You are here

Scale Reviews

Find reliable measures for use in your questionnaires. Search Now

Testimonial

The Marketing Scales website is a gold mine of information.  It is the only source that helps me understand the psychometric quality of the instruments used in past research.  I recommend that researchers bookmark this site . . . they will be back!
Bob Moritz
Marshfield Clinic Research Foundation

attitudes

How much a person believes it would be a good idea for a product to be upgraded is measured with three items.  The phrasing of the sentences lends itself most to upgrade decisions made by someone else but which the respondent would be affected. 

The scale uses three, seven-point Likert-type items to measure how much a person believes that a particular charity needs financial support from its donors.

The extent to which an individual or company has put a lot of thought, work, and sacrifice into a particular donation is measured with five items. 

Three, seven-point semantic differentials are used to measure how much a person believes a particular party is at fault for an offense that occurred.

How much something is believed to be characterized by traits such as skillfulness, capability, and efficiency is measured with six, seven-point uni-polar items.  The scale is general in the sense that it has been used with respect to both individuals and organizations.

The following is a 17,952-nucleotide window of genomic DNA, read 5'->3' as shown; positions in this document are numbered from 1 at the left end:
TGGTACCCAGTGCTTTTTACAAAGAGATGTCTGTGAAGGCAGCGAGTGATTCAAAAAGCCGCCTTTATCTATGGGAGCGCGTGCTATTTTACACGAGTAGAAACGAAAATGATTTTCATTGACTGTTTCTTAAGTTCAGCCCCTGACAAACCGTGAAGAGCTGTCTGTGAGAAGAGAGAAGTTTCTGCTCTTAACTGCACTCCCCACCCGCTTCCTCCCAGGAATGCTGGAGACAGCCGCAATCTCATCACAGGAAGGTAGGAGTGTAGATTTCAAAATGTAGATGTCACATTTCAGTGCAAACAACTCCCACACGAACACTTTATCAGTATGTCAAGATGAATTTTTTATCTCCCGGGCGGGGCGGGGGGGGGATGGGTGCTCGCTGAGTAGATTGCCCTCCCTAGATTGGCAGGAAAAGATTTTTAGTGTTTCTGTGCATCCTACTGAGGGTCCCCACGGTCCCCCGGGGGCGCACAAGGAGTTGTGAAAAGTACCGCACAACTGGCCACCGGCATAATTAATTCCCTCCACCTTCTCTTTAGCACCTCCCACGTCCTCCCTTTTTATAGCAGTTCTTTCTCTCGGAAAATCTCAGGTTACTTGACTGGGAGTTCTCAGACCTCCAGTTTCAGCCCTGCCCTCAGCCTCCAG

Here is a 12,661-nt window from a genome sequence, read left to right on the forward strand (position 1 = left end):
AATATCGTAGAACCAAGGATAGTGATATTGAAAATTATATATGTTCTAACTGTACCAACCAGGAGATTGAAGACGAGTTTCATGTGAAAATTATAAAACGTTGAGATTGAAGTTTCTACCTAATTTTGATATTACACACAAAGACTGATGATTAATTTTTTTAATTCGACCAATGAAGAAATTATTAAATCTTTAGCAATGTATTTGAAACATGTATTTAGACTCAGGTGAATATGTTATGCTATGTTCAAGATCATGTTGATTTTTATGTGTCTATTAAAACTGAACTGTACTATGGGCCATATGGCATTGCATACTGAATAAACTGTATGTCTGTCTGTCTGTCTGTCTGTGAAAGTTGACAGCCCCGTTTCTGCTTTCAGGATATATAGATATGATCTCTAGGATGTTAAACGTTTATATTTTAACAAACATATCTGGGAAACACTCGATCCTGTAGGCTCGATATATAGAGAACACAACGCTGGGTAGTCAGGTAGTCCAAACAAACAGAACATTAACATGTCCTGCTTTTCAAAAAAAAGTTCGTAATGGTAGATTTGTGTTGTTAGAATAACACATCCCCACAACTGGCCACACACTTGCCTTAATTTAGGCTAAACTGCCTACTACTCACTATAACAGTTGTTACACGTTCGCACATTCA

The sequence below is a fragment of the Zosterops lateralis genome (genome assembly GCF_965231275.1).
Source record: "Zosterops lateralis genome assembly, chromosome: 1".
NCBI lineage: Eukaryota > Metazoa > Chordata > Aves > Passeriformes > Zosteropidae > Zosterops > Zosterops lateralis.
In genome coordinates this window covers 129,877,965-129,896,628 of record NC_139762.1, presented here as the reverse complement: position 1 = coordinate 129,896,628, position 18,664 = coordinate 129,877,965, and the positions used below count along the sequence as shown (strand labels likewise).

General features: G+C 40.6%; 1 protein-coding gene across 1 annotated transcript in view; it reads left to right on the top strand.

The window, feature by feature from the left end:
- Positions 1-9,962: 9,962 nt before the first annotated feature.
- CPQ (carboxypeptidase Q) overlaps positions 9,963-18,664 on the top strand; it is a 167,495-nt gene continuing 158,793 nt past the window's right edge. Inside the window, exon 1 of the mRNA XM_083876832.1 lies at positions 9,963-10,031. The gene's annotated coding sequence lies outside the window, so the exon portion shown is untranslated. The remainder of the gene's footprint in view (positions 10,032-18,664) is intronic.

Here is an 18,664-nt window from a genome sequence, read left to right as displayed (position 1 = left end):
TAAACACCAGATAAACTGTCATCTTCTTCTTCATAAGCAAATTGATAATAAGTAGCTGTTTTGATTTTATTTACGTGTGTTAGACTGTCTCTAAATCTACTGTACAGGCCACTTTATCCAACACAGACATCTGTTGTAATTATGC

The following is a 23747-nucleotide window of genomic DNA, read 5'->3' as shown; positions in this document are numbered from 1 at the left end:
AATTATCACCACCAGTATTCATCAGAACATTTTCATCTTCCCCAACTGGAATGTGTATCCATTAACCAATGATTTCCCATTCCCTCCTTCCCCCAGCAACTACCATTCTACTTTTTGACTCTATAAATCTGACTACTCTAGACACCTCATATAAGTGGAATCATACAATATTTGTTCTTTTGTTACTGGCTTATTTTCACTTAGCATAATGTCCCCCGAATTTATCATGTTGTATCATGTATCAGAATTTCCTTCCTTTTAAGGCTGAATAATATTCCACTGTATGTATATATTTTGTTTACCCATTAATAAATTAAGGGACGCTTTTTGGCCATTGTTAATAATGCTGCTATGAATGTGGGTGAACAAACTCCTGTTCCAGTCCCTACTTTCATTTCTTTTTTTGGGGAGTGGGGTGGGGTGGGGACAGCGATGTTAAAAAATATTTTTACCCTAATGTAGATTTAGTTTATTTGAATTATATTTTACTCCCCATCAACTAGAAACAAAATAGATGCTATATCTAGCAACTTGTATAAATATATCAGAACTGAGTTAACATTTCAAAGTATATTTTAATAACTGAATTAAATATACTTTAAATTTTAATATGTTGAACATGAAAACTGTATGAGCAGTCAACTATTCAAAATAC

The degree to which something is viewed as sincere, friendly, and good-natured is measured with six, seven-point uni-polar items.  The scale is general in the sense that it has been used with respect to both individuals and organizations.

The level of risk-related concern a consumer has about purchasing a particular object is measured with three, seven-point Likert-type items.  While the scale was made for use with a product, it appears it could be used with other objects that may not be considered “products” per se such as a house, a company’s stocks, or a rare piece of art.

Three, seven-point Likert-type items measure how novel and special a person believes the design of something to be.  While the scale was made for use with a product, it appears to be easily adaptable for use with other objects as well, e.g., a house, a pool, a museum.

With four, nine-point Likert-type items, this scale measures a person’s belief that he/she has a clear idea of what a particular brand is about and where it is headed in terms of the types of products it will offer in the future.

Four, nine-point Likert-type items are used to measure the extent to which a consumer would buy a brand again despite having had a bad experience with it.